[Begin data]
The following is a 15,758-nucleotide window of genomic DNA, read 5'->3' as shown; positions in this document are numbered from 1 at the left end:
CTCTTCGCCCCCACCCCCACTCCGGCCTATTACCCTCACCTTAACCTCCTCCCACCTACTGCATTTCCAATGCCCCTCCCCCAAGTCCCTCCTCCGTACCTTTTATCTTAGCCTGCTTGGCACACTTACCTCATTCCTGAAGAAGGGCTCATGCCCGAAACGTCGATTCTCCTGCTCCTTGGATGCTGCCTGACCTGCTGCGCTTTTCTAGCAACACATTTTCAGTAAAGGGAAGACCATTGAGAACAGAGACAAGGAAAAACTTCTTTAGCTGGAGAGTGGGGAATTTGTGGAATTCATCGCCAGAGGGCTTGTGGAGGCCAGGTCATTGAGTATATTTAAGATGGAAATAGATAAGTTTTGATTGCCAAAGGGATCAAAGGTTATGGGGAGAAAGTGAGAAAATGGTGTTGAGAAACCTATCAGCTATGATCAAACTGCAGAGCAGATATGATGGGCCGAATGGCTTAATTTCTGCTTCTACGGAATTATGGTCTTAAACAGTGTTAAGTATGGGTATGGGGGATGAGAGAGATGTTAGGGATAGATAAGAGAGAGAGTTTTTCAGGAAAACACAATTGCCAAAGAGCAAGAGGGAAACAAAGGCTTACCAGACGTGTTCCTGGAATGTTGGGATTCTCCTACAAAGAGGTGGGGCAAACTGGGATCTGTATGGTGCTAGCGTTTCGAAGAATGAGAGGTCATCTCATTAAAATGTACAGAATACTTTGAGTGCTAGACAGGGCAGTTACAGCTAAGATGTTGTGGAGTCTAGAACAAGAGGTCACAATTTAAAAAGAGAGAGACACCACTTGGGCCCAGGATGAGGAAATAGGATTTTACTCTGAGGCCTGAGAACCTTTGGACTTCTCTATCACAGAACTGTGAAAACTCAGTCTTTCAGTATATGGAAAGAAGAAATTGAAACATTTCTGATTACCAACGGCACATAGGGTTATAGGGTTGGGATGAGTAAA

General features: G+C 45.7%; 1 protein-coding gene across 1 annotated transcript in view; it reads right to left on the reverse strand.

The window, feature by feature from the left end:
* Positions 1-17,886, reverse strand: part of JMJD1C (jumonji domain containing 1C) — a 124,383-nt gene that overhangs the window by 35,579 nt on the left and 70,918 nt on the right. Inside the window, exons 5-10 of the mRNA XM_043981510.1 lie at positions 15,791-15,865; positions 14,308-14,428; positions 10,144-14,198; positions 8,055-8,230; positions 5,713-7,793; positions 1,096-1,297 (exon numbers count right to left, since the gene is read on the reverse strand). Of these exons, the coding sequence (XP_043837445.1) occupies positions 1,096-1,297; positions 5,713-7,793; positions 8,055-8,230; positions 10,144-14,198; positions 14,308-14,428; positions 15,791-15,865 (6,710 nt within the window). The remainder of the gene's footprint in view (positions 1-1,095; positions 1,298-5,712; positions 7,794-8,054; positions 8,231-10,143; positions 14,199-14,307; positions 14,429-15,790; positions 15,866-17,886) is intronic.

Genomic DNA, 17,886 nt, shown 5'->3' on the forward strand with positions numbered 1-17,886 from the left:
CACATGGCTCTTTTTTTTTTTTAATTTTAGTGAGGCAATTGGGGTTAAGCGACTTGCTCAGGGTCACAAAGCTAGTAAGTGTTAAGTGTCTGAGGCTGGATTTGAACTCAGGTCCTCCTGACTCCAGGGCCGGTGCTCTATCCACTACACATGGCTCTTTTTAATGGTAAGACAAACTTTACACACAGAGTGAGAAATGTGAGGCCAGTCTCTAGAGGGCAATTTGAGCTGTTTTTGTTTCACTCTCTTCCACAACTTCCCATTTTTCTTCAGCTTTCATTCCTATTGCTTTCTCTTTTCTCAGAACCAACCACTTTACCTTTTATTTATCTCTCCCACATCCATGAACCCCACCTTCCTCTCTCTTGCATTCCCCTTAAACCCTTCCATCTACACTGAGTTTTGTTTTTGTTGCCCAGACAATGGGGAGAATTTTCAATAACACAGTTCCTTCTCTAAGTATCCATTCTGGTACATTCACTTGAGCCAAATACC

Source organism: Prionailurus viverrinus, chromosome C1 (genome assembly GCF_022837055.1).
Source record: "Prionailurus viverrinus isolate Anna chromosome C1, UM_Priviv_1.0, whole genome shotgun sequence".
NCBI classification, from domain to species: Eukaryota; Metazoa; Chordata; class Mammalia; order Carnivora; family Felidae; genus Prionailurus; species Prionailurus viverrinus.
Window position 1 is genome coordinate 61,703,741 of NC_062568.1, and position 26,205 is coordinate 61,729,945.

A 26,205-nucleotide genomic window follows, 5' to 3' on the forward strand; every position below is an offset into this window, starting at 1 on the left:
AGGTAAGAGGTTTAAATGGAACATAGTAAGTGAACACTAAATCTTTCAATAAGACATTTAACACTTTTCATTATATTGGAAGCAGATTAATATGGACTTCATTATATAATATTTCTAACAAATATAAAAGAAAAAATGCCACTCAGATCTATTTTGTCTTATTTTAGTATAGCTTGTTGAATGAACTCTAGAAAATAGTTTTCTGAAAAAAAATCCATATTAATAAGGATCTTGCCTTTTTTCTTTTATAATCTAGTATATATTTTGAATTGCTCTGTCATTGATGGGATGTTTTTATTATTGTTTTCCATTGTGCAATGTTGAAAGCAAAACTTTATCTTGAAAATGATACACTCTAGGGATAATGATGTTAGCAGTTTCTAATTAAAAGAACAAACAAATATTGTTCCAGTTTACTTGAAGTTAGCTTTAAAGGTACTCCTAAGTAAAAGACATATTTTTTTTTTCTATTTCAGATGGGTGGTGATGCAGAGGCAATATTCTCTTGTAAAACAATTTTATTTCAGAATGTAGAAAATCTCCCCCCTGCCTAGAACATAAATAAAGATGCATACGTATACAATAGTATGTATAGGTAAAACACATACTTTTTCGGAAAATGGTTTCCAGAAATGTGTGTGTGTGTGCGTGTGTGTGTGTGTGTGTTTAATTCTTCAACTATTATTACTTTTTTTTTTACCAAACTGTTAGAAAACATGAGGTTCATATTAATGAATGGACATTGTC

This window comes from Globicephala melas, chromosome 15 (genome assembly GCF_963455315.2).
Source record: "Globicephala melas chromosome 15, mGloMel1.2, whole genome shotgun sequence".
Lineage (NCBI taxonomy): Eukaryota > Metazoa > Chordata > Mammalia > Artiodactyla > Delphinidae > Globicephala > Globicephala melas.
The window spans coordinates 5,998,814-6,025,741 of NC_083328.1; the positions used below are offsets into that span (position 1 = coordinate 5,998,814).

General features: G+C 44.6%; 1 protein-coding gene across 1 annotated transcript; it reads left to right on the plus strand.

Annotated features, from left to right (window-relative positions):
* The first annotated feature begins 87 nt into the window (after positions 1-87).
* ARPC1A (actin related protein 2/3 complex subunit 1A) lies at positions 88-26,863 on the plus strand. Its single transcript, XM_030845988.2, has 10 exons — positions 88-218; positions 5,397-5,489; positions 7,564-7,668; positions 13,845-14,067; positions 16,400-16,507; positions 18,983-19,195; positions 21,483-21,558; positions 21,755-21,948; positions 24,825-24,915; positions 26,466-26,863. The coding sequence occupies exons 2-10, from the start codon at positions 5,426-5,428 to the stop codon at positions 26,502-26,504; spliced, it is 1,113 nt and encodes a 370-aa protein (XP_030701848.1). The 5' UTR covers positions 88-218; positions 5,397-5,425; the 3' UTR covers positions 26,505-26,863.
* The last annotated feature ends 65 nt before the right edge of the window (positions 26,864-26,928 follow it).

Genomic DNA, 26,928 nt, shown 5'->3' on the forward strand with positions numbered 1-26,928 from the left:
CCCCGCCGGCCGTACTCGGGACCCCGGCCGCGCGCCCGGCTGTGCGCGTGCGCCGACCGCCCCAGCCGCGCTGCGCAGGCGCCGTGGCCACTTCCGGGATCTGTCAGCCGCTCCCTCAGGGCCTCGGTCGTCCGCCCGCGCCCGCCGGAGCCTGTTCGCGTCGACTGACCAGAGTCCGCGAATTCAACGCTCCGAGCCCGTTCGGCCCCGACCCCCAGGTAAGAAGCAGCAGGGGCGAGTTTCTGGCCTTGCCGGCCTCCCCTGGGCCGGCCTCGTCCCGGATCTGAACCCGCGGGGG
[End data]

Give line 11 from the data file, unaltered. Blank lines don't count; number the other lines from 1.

Window position 1 is genome coordinate 61,703,741 of NC_062568.1, and position 26,205 is coordinate 61,729,945.